Date of Completion


Embargo Period



Solder joint, intermetallic, mechanical reliability, failure analysis, crystal plasticity

Major Advisor

Leila Ladani

Associate Advisor

Horea Ilies

Associate Advisor

Jiong Tang

Associate Advisor

Harris Marcus

Associate Advisor

Jafar Razmi

Field of Study

Mechanical Engineering


Doctor of Philosophy

Open Access

Open Access


Interconnects in microelectronic packages and devices serve as the mechanical and electrical connections as well as thermal paths for heat dissipation. Miniaturization of electronic devices demands very high density interconnects and solder bonds with only a few microns of stand-off height. Although Intermetallic compounds (IMCs) are essential to form a reliable joint, large volume ratios of IMCs can be degrading to long term reliability. At very small joints, the volume of IMCs becomes significant, and in some cases, joints may completely transform to IMCs. Furthermore, small joints experience anisotropy due to the fact that all compositions may only contain a few grains. However, very few studies have been conducted to analyze the effect of the IMCs thickness and anisotropy on the mechanical behavior of solder bonds. In this work, these effects are studied through a combination of experiments and finite element simulations. Traditionally, regular finite element (FE) modeling techniques have been used to simulate the solder joints. However, in order to evaluate joint with only a few grains, a more sophisticated modeling of elastic and plastic behavior of grains is needed through crystal plasticity finite element (CPFE) modeling. In this study, CPFE is used to model all materials including solder, IMCs, and Cu in joints with different IMC thicknesses. Nanoindentation experiment on single grains of IMCs and CPFE simulation of the same were combined to obtain slip system parameters of IMCs that are necessary constants for CPFE modeling. Furthermore, the electron backscatter diffraction (EBSD) analysis was used to determine the preferred grain growth orientation of Cu6Sn5 IMC on polycrystalline Cu substrate.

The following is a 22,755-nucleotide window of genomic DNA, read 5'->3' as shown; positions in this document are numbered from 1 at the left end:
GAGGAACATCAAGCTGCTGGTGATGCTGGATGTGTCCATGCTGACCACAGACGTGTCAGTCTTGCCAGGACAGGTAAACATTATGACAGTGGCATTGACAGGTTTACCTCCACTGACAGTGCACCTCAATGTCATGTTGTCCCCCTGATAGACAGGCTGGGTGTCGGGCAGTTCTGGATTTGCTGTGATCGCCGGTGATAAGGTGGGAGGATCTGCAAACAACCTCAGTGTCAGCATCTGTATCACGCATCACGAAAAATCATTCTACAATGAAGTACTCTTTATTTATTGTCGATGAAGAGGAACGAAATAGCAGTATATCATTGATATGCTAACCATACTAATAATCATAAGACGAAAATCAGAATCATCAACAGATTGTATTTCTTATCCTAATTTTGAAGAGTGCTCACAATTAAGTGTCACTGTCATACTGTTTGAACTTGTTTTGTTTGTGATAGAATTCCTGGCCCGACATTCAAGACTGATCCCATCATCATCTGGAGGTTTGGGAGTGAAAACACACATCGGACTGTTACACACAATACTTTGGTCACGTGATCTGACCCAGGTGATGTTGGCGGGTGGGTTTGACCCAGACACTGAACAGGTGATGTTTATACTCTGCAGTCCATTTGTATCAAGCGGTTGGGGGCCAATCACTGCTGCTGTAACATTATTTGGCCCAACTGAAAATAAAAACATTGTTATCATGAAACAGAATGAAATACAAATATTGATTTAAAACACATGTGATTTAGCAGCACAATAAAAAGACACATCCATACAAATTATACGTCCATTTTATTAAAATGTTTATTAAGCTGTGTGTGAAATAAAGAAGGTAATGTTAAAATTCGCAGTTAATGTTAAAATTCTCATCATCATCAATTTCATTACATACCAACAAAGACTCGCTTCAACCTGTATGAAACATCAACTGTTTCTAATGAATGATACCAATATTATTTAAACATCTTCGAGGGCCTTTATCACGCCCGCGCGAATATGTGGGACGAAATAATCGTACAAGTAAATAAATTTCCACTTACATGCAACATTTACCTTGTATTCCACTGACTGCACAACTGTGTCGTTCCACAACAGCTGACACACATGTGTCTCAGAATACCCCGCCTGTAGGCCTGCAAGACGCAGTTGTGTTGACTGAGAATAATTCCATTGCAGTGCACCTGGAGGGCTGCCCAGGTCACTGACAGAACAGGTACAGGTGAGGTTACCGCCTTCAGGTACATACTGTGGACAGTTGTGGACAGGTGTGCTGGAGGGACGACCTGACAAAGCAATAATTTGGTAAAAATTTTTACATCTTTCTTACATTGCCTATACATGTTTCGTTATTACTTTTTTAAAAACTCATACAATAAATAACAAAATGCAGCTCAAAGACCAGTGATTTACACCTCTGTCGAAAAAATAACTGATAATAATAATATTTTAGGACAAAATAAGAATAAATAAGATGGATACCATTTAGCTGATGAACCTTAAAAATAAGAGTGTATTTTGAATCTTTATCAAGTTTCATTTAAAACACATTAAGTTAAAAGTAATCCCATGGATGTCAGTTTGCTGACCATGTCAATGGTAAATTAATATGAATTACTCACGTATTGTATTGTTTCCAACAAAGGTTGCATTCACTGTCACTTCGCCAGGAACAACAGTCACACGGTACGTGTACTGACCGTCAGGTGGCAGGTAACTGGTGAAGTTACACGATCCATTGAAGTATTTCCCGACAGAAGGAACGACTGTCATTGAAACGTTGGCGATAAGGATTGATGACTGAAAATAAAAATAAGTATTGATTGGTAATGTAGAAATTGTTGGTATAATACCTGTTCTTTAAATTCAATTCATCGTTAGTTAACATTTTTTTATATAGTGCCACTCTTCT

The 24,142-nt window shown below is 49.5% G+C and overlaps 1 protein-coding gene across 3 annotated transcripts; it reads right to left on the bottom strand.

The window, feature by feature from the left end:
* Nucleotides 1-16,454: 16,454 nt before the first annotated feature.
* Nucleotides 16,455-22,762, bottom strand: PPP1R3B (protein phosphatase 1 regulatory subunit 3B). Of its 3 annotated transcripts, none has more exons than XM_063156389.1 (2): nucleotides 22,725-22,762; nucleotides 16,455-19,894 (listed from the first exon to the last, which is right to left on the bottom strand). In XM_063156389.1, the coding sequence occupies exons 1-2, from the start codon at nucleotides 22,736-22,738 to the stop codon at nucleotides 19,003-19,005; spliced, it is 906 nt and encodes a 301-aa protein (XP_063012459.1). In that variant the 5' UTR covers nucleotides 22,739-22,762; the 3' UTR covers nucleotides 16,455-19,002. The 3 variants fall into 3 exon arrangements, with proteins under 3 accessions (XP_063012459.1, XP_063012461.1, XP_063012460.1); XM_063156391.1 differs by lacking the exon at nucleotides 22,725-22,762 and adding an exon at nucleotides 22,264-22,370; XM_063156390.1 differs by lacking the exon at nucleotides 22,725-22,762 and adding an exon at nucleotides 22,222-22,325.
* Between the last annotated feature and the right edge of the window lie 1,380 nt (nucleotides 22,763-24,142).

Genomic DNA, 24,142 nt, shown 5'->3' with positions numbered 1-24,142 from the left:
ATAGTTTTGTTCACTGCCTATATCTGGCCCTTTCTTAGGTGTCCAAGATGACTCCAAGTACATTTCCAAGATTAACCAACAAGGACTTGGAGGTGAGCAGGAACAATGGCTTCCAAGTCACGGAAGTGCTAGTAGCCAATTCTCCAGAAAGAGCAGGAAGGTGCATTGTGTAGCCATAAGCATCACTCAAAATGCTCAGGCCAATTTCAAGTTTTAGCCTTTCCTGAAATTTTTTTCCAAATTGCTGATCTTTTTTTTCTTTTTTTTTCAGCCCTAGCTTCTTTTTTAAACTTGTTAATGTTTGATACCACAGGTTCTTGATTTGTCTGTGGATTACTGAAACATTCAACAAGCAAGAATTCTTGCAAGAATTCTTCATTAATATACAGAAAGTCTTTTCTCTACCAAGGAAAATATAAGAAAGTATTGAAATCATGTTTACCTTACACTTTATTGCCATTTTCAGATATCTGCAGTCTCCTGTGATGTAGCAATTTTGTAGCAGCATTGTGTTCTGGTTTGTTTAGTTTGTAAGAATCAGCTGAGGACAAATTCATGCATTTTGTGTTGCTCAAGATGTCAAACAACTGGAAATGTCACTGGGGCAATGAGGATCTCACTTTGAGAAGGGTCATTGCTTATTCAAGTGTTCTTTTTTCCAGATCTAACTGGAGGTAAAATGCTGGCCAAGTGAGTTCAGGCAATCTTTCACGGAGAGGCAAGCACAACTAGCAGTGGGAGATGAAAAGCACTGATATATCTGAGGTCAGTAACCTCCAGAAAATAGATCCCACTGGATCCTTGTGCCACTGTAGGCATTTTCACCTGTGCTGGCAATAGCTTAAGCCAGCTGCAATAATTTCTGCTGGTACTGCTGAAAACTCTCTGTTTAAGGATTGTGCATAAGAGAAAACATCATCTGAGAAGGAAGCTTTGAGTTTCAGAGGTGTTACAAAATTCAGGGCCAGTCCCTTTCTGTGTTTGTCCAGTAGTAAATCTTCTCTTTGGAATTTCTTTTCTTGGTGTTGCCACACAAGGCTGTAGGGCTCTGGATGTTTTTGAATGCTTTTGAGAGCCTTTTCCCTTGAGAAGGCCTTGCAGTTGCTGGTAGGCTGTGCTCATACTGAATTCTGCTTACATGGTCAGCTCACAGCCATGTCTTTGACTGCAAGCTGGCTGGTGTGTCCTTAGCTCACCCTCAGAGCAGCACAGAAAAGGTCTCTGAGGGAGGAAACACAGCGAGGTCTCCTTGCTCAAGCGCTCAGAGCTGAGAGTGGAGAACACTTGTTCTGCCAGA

A lap-shear experiment was designed and conducted to investigate the effects of the different volume fraction of IMCs on the shear behavior of micro-scale solder joints with a 50µm stand-off height. The local strain was measured using a micro-scale Digital Image Correlation (DIC) technique. This experiment was used to determine the local and global stress-strain behavior of these joints. The joints were tested to failure, and fractography was conducted to determine the failure modes and failure sites.

Comparison between experiment and modeling shows that the CPFE models are successful in capturing the local mechanical behavior of the solder bonds. CPFE models are observed to be more efficient in predicting the local plastic deformation behavior of micro-scale bonds with few grains than the regular FE analysis. Simulation results show that the overall stress distribution and shear deformation changes as the IMC thickness increases. Stiffer response and higher shear yield strength are seen as the IMC thickness increases for both simulation and experiment results. Also, the stress-strain distributions observed in the CPFE analysis performed to mimic the experiment gave a clear idea of the locations of the possible failure sites. Fractography shows failure mode changing from ductile to brittle where crack propagation path is modulated by the different volume fraction of IMCs. A significant influence of Cu3Sn/Cu6Sn5 interfacial morphology on the ultimate shear strength at a higher volume fraction of IMC samples was observed during the lap-shear experiment where planar interfacial morphology promoted lower ultimate shear strength. The effect of different interfacial morphologies on the shear behavior was verified using CPFE simulation. Calculation of the fatigue life indicates that high volume fractions of IMCs could degrade fatigue life of the solder bonds.